As a result, Rae finds that otherwise capable newsrooms are not always as prepared to integrate the environmental perspective into general reporting as they could be. “In this age, environmental concerns, particularly related to climate change, interconnect everything from housing to sports and fashion, especially in the context of vulnerable SIDS. I believe these concerns must be represented across beats internationally as well as on the local front,” she says.
Another issue that Rae believes they face in the Maldives is, many editors tend not to grant much airtime or space to these topics. “They tend to exhaust readers – however I believe that journalists can and should pursue different avenues to counter this challenge and present stories that inspire urgent action, but in a media market that’s as concentrated as ours, with a limited investor pool and battling poor economic forecasts, too often it feels like an impossible argument to win.
“Perhaps the situation could be improved through focused grants, and collaborations proposed by international news outlets – if the journalists can get more value out of it, they can advocate for their pieces, and higher-ups may be convinced to invest in the pursuit of the many, many important environmental stories that we must tell before it’s too late.”
Your environment correspondent writes
In search of my own environmental reporting, I head to Villingili, a traffic-free island a 10-minute and 15p ferry ride from the hustle and bustle of Malé. That I even make it is partly due to the alertness of the ticket office who advised that I did not really want to go to Thilafushi, my original destination, the artificial island created 30 years ago as a municipal landfill, or ‘rubbish island’ in journalistic shorthand.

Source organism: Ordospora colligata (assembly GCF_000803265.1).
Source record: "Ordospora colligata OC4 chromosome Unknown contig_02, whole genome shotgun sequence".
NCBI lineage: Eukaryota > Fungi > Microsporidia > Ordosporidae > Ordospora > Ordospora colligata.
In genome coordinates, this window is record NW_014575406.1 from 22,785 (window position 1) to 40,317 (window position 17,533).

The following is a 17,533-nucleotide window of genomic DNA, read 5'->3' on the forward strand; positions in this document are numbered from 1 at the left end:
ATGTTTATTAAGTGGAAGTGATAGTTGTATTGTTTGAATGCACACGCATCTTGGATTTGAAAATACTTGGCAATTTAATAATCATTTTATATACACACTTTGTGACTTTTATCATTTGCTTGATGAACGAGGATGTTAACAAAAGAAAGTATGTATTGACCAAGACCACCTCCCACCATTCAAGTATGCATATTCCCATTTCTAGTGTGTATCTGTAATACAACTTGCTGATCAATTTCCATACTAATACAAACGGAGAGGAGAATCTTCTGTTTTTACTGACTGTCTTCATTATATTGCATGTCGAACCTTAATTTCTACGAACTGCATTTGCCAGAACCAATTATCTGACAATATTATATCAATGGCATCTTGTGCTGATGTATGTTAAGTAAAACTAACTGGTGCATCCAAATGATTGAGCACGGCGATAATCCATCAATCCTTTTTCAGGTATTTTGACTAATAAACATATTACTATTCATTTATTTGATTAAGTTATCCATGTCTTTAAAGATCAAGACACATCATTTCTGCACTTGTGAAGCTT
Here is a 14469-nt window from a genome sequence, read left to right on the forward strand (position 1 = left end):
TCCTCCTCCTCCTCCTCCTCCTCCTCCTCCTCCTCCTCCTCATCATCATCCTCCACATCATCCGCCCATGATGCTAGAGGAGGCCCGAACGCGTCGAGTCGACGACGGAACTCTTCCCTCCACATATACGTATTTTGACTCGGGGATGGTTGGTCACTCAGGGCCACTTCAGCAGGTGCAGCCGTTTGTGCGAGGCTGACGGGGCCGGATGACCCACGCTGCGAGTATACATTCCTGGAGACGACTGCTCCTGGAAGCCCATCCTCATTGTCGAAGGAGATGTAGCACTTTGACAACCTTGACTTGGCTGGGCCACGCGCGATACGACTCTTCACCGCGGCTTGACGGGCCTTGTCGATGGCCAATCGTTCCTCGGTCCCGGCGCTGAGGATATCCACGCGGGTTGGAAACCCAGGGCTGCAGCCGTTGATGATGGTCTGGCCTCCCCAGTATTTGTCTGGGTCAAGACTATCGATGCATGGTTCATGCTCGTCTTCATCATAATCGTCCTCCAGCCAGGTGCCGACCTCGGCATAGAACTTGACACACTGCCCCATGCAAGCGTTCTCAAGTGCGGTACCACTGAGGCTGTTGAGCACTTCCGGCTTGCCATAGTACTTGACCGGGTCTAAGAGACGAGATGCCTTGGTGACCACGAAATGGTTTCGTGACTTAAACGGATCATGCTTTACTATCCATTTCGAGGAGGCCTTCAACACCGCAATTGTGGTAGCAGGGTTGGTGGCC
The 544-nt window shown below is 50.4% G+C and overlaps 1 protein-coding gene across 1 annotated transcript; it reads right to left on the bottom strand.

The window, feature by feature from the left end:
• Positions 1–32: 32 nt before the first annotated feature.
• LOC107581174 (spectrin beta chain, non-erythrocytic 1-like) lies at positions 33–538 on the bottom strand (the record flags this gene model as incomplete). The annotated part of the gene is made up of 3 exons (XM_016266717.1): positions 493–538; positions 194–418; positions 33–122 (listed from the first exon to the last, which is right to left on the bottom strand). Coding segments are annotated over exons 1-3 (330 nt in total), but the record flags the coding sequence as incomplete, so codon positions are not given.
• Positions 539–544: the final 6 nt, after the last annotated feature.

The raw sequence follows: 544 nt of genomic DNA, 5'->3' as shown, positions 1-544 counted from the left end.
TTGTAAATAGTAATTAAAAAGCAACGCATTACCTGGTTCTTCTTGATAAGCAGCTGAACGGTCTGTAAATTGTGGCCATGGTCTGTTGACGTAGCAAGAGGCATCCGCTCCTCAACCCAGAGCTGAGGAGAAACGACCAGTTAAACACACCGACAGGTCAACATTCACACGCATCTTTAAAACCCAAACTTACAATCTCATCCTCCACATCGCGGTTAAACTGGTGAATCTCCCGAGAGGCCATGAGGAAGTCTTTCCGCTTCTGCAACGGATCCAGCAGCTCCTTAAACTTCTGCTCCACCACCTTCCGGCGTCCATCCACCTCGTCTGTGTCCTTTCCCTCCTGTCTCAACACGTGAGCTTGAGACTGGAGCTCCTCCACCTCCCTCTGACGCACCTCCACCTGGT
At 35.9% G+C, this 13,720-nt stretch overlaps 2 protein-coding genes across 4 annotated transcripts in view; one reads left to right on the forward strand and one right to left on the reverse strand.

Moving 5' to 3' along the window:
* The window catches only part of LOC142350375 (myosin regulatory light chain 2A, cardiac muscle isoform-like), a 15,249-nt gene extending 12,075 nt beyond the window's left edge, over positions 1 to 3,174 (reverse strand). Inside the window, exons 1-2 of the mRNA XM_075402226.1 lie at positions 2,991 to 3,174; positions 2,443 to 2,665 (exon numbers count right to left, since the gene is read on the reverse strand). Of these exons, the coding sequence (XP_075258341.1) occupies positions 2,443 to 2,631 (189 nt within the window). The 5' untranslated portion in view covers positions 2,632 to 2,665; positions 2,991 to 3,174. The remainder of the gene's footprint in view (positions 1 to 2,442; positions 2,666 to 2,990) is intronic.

“That is not somewhere you would want to go,” says the ticket clerk, which makes me want to go even more. But it becomes clear that a ticket will not be forthcoming so I settle for Villingili instead.
Just two kilometres from Malé, it feels a world away. There are two beaches, some shops, and a relaxed vibe, partly generated by the lack of traffic. There are plenty of boats tied up but also lots of unsightly rubbish bobbing in the blue water and some garbage on the beaches. But not as much as there could be, as I find out from Thanzy from Save the Beach, a volunteer group that has so far collected an amazing 31,416 tonnes of rubbish from the island’s beaches.
“We also deal with coral restoration and rehabilitation plus community outreach, engagement, research and education,” says Thanzy as she walks carefully along the beach picking up plastic bottles, cigarette cartons and food wrappers – the typical haul of rubbish collectors.